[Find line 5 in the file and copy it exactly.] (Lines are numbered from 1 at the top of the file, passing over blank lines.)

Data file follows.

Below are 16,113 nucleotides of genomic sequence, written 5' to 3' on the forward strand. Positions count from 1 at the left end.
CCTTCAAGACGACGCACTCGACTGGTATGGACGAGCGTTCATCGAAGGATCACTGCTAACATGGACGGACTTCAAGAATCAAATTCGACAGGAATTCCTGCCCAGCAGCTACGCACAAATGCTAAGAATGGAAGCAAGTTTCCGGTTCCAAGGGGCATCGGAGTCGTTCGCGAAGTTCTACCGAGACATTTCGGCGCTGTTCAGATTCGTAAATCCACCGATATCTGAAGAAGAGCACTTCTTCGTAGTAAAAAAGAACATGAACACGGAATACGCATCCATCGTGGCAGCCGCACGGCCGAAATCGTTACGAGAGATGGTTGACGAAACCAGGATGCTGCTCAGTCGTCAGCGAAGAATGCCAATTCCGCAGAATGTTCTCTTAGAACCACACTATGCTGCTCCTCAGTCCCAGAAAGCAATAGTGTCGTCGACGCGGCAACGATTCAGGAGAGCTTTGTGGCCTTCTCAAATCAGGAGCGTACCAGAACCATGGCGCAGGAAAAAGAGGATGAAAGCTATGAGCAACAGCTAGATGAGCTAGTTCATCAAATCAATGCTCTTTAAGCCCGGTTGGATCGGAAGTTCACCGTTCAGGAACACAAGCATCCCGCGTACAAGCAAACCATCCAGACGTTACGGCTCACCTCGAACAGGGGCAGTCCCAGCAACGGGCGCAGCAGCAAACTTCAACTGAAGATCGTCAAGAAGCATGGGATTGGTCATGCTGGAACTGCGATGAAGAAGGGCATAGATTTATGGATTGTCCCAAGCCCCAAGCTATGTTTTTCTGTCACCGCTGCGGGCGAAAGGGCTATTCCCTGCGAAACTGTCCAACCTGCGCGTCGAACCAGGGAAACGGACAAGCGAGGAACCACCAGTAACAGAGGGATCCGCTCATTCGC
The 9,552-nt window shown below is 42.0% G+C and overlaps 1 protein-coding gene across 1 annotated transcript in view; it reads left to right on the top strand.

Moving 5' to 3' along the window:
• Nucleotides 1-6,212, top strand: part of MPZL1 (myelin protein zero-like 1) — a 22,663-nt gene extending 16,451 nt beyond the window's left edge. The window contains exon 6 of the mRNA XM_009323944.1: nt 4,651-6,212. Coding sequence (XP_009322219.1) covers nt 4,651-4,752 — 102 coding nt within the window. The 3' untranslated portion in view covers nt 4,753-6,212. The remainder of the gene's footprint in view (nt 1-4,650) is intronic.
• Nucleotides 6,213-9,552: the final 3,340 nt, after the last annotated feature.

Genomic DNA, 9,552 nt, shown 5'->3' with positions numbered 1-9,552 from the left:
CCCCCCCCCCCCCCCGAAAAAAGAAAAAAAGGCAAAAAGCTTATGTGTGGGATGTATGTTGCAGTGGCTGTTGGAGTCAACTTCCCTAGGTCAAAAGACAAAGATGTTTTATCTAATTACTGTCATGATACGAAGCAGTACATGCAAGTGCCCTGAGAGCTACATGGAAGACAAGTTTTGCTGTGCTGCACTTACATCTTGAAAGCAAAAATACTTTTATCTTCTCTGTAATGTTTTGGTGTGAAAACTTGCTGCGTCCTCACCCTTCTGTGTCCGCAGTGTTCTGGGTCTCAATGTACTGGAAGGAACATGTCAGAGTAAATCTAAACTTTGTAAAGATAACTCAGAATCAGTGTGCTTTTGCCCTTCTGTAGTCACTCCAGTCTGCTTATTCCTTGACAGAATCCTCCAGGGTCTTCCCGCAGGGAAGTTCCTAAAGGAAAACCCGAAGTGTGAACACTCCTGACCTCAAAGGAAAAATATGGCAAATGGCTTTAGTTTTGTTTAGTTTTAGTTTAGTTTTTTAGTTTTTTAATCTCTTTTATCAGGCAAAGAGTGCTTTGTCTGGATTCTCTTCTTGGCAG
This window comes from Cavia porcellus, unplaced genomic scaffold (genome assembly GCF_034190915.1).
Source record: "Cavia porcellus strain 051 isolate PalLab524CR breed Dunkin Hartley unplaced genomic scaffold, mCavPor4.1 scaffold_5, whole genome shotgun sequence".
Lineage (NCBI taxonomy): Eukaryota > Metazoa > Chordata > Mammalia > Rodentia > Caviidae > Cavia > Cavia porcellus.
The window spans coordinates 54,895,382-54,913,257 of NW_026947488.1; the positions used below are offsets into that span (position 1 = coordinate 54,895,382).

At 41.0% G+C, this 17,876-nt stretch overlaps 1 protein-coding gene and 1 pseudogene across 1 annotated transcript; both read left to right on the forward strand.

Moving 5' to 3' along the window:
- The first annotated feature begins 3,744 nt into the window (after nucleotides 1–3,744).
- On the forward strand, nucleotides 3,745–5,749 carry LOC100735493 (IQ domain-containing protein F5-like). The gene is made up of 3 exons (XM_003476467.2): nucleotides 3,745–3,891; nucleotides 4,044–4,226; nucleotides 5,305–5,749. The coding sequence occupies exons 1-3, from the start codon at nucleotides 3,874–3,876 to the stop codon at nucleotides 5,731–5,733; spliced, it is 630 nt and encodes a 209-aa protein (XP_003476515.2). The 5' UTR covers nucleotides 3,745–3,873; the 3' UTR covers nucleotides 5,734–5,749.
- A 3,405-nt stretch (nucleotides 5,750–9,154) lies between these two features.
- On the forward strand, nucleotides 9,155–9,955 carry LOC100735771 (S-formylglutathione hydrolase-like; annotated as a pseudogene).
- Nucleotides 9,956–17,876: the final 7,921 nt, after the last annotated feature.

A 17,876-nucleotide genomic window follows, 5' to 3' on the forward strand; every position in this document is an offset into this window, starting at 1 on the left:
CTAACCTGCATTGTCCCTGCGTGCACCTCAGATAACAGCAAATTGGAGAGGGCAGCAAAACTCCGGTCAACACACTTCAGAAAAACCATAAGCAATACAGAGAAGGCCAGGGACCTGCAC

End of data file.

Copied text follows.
• Nucleotides 1-6,212, top strand: part of MPZL1 (myelin protein zero-like 1) — a 22,663-nt gene extending 16,451 nt beyond the window's left edge. The window contains exon 6 of the mRNA XM_009323944.1: nt 4,651-6,212. Coding sequence (XP_009322219.1) covers nt 4,651-4,752 — 102 coding nt within the window. The 3' untranslated portion in view covers nt 4,753-6,212. The remainder of the gene's footprint in view (nt 1-4,650) is intronic.